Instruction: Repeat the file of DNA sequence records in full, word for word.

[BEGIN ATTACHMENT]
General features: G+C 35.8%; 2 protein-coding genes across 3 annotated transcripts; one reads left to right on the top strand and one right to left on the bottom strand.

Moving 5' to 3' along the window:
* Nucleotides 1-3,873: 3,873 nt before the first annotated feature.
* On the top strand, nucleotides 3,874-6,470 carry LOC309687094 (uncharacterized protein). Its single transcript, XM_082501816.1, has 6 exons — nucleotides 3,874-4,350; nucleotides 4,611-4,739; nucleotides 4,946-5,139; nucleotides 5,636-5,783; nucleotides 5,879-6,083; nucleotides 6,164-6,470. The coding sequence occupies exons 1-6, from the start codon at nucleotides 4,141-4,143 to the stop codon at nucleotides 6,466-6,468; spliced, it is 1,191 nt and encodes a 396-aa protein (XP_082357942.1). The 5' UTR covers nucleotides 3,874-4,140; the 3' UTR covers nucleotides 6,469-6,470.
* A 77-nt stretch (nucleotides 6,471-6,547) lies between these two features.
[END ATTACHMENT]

General features: G+C 35.8%; 2 protein-coding genes across 3 annotated transcripts; one reads left to right on the top strand and one right to left on the bottom strand.

Moving 5' to 3' along the window:
* Nucleotides 1-3,873: 3,873 nt before the first annotated feature.
* On the top strand, nucleotides 3,874-6,470 carry LOC309687094 (uncharacterized protein). Its single transcript, XM_082501816.1, has 6 exons — nucleotides 3,874-4,350; nucleotides 4,611-4,739; nucleotides 4,946-5,139; nucleotides 5,636-5,783; nucleotides 5,879-6,083; nucleotides 6,164-6,470. The coding sequence occupies exons 1-6, from the start codon at nucleotides 4,141-4,143 to the stop codon at nucleotides 6,466-6,468; spliced, it is 1,191 nt and encodes a 396-aa protein (XP_082357942.1). The 5' UTR covers nucleotides 3,874-4,140; the 3' UTR covers nucleotides 6,469-6,470.
* A 77-nt stretch (nucleotides 6,471-6,547) lies between these two features.